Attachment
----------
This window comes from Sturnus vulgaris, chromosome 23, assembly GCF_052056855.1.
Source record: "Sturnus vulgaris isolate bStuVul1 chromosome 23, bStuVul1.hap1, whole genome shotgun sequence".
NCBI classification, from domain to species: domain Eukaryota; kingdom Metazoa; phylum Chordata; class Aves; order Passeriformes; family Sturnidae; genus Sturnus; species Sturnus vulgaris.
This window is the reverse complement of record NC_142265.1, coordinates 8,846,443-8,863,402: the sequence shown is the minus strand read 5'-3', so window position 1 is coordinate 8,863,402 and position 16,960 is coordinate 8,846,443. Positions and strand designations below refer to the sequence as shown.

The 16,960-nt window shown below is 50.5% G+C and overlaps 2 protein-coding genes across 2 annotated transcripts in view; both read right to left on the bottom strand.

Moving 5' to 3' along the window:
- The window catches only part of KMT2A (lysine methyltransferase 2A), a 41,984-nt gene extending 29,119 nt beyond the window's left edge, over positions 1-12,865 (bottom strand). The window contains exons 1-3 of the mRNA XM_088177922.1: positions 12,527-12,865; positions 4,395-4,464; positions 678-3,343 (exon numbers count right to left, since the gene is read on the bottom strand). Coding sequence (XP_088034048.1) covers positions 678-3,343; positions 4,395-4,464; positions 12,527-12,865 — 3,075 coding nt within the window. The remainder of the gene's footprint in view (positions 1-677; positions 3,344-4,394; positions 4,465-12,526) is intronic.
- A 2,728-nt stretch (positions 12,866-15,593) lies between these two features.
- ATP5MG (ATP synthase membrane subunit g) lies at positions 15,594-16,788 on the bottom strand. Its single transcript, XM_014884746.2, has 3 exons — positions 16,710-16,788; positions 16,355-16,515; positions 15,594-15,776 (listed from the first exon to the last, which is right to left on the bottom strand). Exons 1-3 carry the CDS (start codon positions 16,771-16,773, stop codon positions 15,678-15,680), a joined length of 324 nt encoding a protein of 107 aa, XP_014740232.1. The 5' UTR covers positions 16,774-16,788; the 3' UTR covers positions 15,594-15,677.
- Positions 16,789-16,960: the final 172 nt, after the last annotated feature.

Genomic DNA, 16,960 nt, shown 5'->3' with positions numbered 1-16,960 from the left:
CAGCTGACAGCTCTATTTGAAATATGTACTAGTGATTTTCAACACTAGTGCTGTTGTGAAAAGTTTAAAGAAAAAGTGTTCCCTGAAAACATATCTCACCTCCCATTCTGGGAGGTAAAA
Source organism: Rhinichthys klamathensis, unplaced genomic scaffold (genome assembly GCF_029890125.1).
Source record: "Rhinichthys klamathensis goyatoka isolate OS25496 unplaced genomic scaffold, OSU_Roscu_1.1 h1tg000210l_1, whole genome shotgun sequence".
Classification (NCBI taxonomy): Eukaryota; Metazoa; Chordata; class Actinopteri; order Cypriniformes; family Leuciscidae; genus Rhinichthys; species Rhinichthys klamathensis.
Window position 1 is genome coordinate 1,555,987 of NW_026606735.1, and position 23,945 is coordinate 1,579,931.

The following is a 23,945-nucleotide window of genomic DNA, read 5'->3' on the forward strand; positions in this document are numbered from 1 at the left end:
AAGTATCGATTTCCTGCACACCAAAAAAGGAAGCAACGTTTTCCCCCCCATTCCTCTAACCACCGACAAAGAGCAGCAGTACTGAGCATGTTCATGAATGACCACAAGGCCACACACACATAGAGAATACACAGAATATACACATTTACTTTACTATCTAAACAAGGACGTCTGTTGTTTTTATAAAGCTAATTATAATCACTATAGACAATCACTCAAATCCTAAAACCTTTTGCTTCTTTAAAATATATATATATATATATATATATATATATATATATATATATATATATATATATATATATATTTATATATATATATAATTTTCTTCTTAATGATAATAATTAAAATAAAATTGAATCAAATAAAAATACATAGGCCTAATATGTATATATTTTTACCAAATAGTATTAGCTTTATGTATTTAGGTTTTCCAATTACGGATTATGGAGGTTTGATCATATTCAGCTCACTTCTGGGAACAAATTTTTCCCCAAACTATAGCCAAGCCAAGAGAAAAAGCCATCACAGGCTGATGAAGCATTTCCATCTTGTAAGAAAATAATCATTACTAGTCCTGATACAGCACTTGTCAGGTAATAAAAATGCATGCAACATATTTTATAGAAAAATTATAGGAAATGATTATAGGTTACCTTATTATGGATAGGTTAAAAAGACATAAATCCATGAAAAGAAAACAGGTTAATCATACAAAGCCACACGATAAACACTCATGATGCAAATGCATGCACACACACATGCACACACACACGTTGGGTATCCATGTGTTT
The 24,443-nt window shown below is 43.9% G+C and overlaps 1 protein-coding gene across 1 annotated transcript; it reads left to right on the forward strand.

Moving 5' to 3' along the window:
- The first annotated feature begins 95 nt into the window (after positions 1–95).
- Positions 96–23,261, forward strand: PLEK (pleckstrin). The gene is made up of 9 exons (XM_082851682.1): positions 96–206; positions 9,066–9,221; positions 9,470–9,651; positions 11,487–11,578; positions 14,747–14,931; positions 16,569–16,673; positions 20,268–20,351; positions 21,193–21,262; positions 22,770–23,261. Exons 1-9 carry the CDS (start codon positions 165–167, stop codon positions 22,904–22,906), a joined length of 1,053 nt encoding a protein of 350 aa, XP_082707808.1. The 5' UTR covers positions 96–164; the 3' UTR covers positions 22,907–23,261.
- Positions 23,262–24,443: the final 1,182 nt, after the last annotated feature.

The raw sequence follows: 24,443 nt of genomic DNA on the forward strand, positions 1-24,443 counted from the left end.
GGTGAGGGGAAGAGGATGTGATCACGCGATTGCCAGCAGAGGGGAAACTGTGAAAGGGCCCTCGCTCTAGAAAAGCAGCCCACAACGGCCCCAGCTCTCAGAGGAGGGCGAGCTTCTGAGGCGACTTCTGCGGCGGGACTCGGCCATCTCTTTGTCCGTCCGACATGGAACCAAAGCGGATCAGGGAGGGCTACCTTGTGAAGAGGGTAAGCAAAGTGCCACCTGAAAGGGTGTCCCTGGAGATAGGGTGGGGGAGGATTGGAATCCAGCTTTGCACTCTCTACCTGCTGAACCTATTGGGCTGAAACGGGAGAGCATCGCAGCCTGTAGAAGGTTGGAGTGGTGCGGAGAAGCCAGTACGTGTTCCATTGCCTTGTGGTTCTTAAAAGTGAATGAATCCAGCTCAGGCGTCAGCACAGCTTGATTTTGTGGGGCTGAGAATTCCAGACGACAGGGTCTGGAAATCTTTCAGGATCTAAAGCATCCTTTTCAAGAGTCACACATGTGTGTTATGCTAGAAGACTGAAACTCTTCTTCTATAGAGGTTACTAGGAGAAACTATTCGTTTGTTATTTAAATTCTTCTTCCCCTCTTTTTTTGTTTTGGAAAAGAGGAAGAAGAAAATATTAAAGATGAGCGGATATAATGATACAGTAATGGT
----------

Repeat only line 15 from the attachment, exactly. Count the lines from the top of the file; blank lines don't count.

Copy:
Classification (NCBI taxonomy): Eukaryota; Metazoa; Chordata; class Actinopteri; order Cypriniformes; family Leuciscidae; genus Rhinichthys; species Rhinichthys klamathensis.